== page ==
It has been an unusually busy fall, enough to keep me from my twice-monthly posting. But I suspect your inbox has been as full of political email these past months as mine, which has made logging in even more overwhelming than usual.
May this message offer you a brief respite from all of that, bringing you literary news and perhaps a twinkle of inspiration.
Since we were last in touch, I’m delighted to share that Thread has:
- earned a spot on the Notable list in Best American Essays 2016 (page 320)
- published its sixth issue
- hosted its fifth live lit event
- posted its fifth 100-word flash essay in Stitch
More important to me than the numbers is what I’m seeing in the variety of submissions. I was determined to publish a diversity of voices across gender, age, perspective and geography. Contributors to Thread, Stitch and the live readings write from as nearby as Chicago to as far away as Switzerland and Spain and their experiences were formed in the United States, Great Britain, South Africa and Hawaii.
I’ve been teaching “Writing for Personal Discovery” workshops in my home since January and thrilled that the work of six students – John Hahm, Ellen Hainen, Marie Davidson, Nina Kavin, Brad Rosen, Michael Rabiger – made it into Thread, Stitch or a live lit reading this year. While it isn’t everyone’s goal to write for publication, I am committed to publishing emerging writers who are seeking just that.
Next winter and spring, I’ll be trying something different by offering shorter-length workshops – one day and four-week sessions – for busy people who would like to give this personal narrative thing a try. I’m also teaching a morning workshop on Friday, December 16th titled “So That Your Values Live On: Writing Your Ethical Will” at Beth Emet The Free Synagogue. Check the Workshops page of my website for more about my winter and spring workshop schedule.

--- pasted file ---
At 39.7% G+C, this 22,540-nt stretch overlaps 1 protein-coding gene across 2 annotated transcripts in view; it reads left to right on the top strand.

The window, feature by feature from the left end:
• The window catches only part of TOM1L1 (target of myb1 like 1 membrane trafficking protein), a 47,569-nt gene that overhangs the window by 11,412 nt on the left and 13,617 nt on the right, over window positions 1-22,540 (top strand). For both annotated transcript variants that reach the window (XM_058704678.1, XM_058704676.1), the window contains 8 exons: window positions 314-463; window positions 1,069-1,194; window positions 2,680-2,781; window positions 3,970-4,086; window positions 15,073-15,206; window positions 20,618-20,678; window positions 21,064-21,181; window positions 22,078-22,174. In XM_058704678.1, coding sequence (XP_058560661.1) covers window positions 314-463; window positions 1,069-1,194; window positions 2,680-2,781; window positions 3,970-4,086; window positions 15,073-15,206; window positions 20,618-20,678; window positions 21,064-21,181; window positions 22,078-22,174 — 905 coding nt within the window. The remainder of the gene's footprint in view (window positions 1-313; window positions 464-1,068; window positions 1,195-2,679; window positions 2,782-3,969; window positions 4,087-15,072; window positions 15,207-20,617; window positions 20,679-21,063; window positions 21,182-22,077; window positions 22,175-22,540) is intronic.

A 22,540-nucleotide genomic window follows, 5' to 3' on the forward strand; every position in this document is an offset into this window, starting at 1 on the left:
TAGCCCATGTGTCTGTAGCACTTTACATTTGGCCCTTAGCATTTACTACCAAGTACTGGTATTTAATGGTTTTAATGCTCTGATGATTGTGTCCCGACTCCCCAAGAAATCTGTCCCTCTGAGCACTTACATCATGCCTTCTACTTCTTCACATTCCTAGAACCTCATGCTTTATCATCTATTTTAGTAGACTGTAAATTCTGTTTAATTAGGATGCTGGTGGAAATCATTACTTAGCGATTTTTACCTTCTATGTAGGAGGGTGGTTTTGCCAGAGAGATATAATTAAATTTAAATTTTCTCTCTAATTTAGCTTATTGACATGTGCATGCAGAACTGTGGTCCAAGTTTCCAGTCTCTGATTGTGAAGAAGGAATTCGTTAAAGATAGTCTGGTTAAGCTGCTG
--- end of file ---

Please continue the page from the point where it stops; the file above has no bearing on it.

Finally, I promised to keep you updated on my inhale year. I’ll provide you with a complete report in my next post, but until then, let me say that the experiment in not writing has had some very surprising writerly results.
I leave you with a quote I found in a wonderful book I’m reading called The Artist’s Torah by David Ebenbach. He reminds us that creation is the result of destruction. Change is hard. Scary. Our tendency is to keep what we know, because even our current scary is a known one. But he reminds us that,
As artists we are asked to the truth we see, without and within. It asks us to be willing to grow – to destroy what we’ve been so that we can be something new.
What better example of this than in autumn’s own natural art exhibit?